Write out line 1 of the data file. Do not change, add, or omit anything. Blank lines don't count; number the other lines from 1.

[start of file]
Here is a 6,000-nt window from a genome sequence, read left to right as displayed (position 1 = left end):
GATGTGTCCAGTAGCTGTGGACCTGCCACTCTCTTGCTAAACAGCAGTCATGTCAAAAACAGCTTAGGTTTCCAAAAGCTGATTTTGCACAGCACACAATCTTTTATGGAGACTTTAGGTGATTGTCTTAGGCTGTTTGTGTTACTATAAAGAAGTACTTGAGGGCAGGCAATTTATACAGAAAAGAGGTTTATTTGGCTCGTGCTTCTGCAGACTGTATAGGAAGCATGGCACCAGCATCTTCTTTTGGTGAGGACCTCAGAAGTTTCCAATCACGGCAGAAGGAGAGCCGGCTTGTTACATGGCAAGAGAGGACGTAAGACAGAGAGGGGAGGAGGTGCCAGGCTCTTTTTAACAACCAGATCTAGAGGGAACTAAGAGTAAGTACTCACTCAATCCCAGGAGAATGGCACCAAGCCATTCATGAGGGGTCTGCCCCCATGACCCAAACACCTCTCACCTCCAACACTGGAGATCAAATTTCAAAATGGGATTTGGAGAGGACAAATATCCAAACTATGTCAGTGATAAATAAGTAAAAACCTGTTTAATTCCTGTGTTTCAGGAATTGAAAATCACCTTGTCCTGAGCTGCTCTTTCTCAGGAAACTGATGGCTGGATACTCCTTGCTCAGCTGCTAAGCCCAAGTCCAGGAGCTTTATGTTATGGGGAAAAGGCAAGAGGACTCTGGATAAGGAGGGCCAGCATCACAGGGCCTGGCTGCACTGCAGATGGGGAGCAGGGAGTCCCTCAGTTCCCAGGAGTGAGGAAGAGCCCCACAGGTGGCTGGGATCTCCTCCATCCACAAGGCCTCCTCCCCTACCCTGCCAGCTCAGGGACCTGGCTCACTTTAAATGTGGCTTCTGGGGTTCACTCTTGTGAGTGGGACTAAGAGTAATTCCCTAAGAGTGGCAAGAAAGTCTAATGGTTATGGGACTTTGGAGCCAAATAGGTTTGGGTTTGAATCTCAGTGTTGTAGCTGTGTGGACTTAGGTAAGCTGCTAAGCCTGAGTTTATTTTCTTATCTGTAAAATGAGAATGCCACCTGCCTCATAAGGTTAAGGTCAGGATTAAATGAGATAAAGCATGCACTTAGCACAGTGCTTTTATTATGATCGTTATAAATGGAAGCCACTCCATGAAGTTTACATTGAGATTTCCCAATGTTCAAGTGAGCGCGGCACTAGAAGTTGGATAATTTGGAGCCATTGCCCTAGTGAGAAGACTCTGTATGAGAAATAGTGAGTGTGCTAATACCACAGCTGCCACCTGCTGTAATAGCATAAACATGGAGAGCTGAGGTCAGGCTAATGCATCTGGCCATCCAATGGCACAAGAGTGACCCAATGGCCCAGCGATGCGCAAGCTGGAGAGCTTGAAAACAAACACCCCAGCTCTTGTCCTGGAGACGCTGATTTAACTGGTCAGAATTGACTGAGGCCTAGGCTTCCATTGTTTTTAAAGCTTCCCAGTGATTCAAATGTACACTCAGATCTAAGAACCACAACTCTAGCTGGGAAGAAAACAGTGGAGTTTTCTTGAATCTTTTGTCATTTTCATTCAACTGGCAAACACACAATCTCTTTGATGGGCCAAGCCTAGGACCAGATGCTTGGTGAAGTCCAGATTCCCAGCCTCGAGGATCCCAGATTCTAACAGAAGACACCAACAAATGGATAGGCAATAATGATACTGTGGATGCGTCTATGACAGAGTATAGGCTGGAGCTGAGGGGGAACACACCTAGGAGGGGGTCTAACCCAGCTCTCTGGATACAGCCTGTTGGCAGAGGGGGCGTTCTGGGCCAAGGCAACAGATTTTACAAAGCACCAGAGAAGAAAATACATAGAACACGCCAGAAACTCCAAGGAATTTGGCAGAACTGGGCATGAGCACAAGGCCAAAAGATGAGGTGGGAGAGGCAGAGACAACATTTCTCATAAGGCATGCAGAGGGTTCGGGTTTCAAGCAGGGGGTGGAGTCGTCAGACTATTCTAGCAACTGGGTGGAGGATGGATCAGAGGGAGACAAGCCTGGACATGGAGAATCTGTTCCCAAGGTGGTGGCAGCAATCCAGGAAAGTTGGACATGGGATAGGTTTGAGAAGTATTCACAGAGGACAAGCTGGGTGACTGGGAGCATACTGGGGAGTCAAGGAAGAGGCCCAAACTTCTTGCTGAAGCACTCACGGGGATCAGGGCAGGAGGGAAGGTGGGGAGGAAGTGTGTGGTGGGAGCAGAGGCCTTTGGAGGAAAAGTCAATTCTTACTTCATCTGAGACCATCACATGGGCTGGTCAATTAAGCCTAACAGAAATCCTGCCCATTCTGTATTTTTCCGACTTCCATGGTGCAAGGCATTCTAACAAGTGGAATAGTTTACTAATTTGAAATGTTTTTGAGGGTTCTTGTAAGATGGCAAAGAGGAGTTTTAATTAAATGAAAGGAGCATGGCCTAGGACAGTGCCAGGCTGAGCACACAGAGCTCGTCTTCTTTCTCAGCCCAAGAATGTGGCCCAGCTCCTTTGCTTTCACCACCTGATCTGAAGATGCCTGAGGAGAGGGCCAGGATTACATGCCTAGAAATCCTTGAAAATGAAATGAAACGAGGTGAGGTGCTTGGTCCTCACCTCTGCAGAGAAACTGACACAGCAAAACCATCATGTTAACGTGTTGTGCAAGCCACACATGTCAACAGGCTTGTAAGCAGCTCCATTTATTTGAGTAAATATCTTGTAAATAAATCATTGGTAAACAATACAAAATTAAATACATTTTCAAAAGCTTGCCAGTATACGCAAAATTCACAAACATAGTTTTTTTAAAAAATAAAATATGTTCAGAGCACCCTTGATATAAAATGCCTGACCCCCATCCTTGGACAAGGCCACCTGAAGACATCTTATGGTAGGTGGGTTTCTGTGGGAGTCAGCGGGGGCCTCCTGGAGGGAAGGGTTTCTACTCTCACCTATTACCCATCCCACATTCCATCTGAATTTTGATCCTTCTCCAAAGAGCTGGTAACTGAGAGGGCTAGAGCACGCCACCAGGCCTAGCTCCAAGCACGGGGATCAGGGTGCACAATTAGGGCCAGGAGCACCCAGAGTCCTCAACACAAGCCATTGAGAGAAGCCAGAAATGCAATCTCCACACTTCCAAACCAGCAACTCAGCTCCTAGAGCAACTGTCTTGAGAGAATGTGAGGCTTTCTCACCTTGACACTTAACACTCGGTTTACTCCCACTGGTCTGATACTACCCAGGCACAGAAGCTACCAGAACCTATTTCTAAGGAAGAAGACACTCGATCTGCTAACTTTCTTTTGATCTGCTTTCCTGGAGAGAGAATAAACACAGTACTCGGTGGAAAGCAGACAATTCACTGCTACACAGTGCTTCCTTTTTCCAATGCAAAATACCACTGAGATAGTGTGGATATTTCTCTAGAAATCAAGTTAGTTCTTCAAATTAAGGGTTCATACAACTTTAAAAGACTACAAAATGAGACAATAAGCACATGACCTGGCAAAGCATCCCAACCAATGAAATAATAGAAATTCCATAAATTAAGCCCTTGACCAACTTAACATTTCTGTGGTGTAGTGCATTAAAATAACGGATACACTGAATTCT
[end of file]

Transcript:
Here is a 6,000-nt window from a genome sequence, read left to right as displayed (position 1 = left end):